Water is necessary for plants to grow. We all know that. And we monitor the weather (heat, wind, precipitation) and conserve water when we can. At RING, when Mother Nature does not provide enough, watering is made easier most of the year because we have a ground hydrant near the water fountain near the Seaman entrance. Connected to this ground hydrant is a hose that connects to various lines that Arthur designed and laid some years ago. If you follow the hoses, you see one goes up and over the arbor. You shouldn't need to touch the ground hydrant or the main connectors on either side of the arbor unless, for some reason, they've all been turned off.
It's important to remember that we only have enough water pressure to operate at most about 3 hoses / sprinklers at one time, so if time is limited, prioritize your watering, and water those areas that need it most first! You can tell what plants are in most need if some are withering. The other important fact of life with the ground hydrant is that the City turns it off in October and back on in April (usually). We continue to try to get this period extended. If water is needed during the off-season, it has to be brought in from outside since the DEP has magnetically capped the fire hydrant at the Dyckman/Seaman corner.
Two watering systems at RING
There are two basic types of watering system at RING. The spigot systems run from either side of the arbor along the north and south pathways. There are three spigots on the south side and one on the north side. At each spigot there is at least one Y connector with hoses attached so they are easy to spot. This is the most flexible system. You can water with a hand sprayer or attach a sprinkler. You can turn the spigot itself on and off, if for example, there is an emergency leak. You can see hoses and connectors at each spigot. The long handles can rotate only 90 degrees. If they are parallel with the hose (as shown here), then they are in the "on" position. If they are turned 90 degrees, that is the "off" position. They turn easily in the direction they are designed to turn. Notice there is a second Y adapter to the right, below. Both of those small valve controllers are in the "on" position as well.
We can attach sprinklers to those and place them where we want. These are good for watering the lawn. The small green sprinklers with no moving parts are good for watering on the raised beds.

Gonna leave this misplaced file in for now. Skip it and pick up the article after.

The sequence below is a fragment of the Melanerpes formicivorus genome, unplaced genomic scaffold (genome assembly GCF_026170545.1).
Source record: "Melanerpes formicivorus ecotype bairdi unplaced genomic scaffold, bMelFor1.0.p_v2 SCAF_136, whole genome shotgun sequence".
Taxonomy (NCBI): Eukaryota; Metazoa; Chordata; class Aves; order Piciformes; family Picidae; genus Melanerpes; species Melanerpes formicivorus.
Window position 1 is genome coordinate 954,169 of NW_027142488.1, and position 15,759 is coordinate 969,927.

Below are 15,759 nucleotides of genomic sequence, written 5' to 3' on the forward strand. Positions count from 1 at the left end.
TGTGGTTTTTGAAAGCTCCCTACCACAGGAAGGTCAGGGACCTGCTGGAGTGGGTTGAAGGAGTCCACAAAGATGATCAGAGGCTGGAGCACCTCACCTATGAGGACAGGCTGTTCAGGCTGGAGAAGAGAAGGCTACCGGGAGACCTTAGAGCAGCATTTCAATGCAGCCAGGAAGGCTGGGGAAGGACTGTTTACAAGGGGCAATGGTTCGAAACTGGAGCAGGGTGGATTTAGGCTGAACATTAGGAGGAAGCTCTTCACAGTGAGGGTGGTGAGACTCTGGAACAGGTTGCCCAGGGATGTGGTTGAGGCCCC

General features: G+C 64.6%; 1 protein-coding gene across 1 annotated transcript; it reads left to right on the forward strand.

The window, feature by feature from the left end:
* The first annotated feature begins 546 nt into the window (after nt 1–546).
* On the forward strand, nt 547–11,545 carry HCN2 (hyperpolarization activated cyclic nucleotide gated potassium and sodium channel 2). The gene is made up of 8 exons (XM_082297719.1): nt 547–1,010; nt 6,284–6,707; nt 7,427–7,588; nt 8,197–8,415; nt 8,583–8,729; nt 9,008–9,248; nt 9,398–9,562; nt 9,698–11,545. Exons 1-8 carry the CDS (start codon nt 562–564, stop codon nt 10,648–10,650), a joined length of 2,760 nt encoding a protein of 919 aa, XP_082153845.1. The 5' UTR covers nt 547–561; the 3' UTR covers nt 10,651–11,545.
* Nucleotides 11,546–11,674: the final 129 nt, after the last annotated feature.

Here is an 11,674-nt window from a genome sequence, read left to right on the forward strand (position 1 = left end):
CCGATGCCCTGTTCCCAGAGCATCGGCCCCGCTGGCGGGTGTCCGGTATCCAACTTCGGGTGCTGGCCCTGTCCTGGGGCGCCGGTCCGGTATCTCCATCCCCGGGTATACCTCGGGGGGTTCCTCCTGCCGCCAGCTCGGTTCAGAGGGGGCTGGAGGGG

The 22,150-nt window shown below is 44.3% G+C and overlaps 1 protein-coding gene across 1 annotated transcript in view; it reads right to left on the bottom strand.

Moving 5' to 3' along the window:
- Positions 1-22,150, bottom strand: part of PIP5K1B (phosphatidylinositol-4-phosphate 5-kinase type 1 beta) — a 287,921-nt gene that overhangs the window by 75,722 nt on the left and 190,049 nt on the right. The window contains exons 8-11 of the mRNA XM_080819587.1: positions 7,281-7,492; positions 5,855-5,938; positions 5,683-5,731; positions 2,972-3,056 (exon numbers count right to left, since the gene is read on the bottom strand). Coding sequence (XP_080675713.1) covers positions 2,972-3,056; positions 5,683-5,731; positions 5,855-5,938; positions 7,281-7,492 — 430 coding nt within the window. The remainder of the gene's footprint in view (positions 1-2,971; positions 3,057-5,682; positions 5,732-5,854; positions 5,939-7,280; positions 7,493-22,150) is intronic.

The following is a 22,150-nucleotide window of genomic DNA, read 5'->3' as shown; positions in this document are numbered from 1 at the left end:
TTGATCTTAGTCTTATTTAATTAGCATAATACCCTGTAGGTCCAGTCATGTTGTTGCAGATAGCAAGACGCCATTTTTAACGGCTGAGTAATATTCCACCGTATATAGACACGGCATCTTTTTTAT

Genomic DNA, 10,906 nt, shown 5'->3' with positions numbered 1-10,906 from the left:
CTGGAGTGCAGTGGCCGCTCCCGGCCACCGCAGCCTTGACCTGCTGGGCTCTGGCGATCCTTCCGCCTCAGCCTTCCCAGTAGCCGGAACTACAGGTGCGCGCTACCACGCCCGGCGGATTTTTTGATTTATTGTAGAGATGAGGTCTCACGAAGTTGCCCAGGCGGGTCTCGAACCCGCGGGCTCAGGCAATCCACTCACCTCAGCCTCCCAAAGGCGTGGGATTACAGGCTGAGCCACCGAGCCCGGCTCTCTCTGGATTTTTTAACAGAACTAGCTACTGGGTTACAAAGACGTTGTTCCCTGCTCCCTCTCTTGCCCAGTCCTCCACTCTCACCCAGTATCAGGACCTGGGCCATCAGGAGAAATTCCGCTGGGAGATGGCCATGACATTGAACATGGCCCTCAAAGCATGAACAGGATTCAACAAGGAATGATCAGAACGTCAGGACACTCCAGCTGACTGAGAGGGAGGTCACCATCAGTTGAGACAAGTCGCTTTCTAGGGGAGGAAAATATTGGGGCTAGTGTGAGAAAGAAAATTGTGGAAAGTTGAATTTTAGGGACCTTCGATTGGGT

There are other types of sprinkler with moving parts and hand sprayers and nozzles. When using the sprayers and nozzles, be sure to have a gentle enough spray for the plants you are watering. When turning the nozzles, do not "overscrew". Nozzles can be broken this way. Once the water is on full, don't try to open further. When finished, best to screw into "off" position.
The other type of watering system uses automatic sprinkler lines that run along the outsides of the Triangle and are turned on at the assemblies behind the walls where the arbor is anchored on either side. In the past, timers have been the method of operation, but since these break, we may switch to an on-off system using the same kinds of blue or green-handled valve controllers as the spigot system uses (above). The sprinklers themselves have been prone to vandalism and accidents and have been fixed a number of times. But when they are working, many sprinklers operate at once and lots of hard-to-reach sections of the garden get watered.
The watering system at "The Point"
The smallest raised bed at RING, located at the east end nearest Broadway, "the Point", has its own sprinkler system. It is attached by a grey hose to the south spigot system near the Riverside entrance. There are two spigot handles, each operating a separate automatic sprinkler system for the Point. Remember that we don't have enough water pressure to operate more than 2 or 3 sprinklers/ hoses in the garden at one time.
Circulating water in the pond
There is also a timer attached to the solar batteries in one of the smaller boxes under the arbor that turns on the pump that would send water surging from the pond through the water cleaning assembly to the right of the pond (first a vortex, then a biofilter) and up to the top of the hill, where it cascades down seven small waterfalls. You can turn this timer on for whatever time you want. It's not only entertaining, but it helps aerate the pond and the fish appreciate it. To turn on the pump, lift the latch on the metal assembly below and twist the timer knob to the right for however long a period you want the water to run. This system should NOT be operated during the off-season when the ground hydrant is off, since the circulation encourages evaporation and there are some leaks in the waterfalls. The pond level is lowest in March before the ground hydrant is turned back on.
When the pond level gets low, we have a hose from the spigot under the arbor very close to the above box that goes to the top or middle of the waterfalls. Eventually, we should extend a hose from here to the compost area.